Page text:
Greece has revealed ambitious plans to double its UK tourist numbers by 2017.
Adding more air capacity from the UK, prolonging the country’s holiday season, developing more niche tourism packages and improving tourism-related infrastructure are just some of the key measures the country’s recently elected Alternate Minister for Tourism, Elena Kountoura, is rolling out in a bid to achieve this target.
“In the year to August we have already seen a 25% increase in arrivals from the British market year on year and we hope the figure for the entire year will be even higher,” Kountoura told Travel Daily UK at this week’s World Travel Market (WTM) in London.
“We are very satisfied with this given Greece has gone through difficult times, but I think we can double the number of British arrivals to Greece over the next two years.”
From January to August 2015, 1.8 million UK travellers visited Greece compared to 1.4 million in the same period in 2014, while travel receipts from this market jumped a staggering 33.5%.
The latest figures for 2016 reveal forward bookings to Greece for next summer, starting in April, have already increased 4% year on year.
“Our four-year tourism development strategy is starting to show results, but the real evidence of its success will come in 2017 to 2018,” said Kountoura.
“Tourism is very important to our economy – around 18 to 20% of our GDP – and we are focused on investing in new developments, infrastructure and better quality services.
“It’s also part of our strategy to prolong the holiday season, open up new markets, and add new flights [to both new and existing markets].”
While 60% of holidays to Greece in 2015 were taken in the peak third quarter of July, August and September, the country’s strategy to increase passenger numbers during the shoulder seasons is beginning to pay dividends. March 2015 witnessed the biggest hike in passenger numbers, up 254% year on year, according to figures by British analyst GfK.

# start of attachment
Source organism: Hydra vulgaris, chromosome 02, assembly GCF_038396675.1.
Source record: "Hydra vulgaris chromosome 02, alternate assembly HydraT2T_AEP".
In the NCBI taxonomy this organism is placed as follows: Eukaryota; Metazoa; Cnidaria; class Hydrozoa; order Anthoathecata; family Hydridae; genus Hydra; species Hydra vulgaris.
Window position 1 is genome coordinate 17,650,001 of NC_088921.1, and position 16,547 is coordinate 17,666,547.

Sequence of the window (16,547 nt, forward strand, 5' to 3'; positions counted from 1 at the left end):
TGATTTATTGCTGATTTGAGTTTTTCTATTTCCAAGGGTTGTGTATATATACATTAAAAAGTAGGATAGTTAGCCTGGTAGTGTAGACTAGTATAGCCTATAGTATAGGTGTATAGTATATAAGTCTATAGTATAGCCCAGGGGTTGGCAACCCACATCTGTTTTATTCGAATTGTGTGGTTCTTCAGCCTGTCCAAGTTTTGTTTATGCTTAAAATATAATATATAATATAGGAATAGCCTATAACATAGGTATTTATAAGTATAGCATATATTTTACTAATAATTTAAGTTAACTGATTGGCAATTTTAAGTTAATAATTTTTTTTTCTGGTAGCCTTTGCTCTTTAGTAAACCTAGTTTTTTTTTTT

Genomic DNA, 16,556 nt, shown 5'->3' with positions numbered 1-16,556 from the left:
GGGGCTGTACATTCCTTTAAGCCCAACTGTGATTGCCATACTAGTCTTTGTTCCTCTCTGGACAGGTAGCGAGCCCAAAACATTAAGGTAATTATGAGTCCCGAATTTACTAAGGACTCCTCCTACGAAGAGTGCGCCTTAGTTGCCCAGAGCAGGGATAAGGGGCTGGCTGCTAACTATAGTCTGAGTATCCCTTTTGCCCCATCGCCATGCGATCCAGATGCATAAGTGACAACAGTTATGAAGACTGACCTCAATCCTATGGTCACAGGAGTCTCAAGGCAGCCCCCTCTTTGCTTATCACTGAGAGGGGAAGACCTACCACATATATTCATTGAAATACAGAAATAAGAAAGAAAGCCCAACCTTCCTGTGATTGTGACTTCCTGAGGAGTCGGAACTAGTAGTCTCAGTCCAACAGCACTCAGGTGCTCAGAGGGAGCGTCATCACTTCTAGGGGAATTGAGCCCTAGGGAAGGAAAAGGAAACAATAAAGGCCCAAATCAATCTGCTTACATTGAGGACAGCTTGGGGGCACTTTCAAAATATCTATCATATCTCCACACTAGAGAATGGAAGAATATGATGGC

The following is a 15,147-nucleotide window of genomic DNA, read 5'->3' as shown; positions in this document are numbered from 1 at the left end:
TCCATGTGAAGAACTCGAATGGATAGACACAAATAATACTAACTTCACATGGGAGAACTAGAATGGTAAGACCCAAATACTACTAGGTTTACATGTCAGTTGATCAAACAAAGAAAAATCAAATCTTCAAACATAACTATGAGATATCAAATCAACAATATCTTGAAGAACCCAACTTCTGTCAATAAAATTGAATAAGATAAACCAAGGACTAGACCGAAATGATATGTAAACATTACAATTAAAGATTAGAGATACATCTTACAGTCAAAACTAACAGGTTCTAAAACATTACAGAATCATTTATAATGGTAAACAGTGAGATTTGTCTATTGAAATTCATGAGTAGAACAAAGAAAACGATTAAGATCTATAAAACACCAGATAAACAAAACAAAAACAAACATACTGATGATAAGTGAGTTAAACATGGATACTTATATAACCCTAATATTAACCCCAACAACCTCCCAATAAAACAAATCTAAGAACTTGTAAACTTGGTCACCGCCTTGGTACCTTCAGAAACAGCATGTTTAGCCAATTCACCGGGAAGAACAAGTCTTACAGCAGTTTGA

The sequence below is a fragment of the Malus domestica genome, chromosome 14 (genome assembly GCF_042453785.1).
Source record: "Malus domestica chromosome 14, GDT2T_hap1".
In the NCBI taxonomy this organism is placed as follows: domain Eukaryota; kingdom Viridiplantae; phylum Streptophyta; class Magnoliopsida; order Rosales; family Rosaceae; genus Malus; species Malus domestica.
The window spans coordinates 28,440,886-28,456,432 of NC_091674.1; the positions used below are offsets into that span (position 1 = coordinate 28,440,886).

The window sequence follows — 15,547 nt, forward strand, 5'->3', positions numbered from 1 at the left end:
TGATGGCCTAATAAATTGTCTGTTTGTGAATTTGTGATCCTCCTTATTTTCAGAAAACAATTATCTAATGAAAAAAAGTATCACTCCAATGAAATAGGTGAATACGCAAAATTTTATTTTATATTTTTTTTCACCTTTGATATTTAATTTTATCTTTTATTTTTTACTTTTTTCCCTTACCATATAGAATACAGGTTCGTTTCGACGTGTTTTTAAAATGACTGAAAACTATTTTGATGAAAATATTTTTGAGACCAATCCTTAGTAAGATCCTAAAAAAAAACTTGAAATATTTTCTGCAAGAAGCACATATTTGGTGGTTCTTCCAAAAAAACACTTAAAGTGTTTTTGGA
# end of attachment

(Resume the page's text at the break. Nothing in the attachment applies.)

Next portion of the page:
Kountoura said she was in talks with several airlines with a view to them offering more year-round flights between the UK and Greece, initially extending the season to span March to November and eventually, to all 12 months of the year.
In the meantime, carriers including Aegean Airlines and Jet2 are introducing new routes and increasing capacity between the UK and Greece while Ryanair recently announced plans to open a new base at Corfu from April 2016 with one aircraft based on the island serving 11 new European routes.
Kountoura acknowledged that Sterling’s strength against the Euro was helping to simulate more British business to Greece.
“We have much to offer [the British market],” she said. “We are competitive, offering visitors good value for money, which is very important, and secondly, we offer good quality of service.
“The UK is one of our most significant sources markets, the second biggest for Greece this current season, and we are very grateful to our British friends for their support.”
Kountoura said she wanted to get British holidaymakers to experience more of what Greece has to offer by visiting new destinations and taking part in new activities.
The tourism authorities are therefore working on new campaigns to promote niche experiences, from skiing to wellness tourism. City breaks to Athens, which have increased 35% this year, are also being promoted to Brits who want to shop, visit museums and archaeological sites and hit the beach all in one three- to four-day holiday, said Kountoura.
In 2014, Greece welcomed a total of 22 million international arrivals.
“In 2015 we are going to close the year at around 26 million,” Kountoura revealed.
For the first eight months of the year (January to August), Greece welcomed 18 million arrivals, up 11% on the 15.3 million received during the same period in 2014.
“In 2016 we expect an even better year, hitting new records,” Kountoura concluded.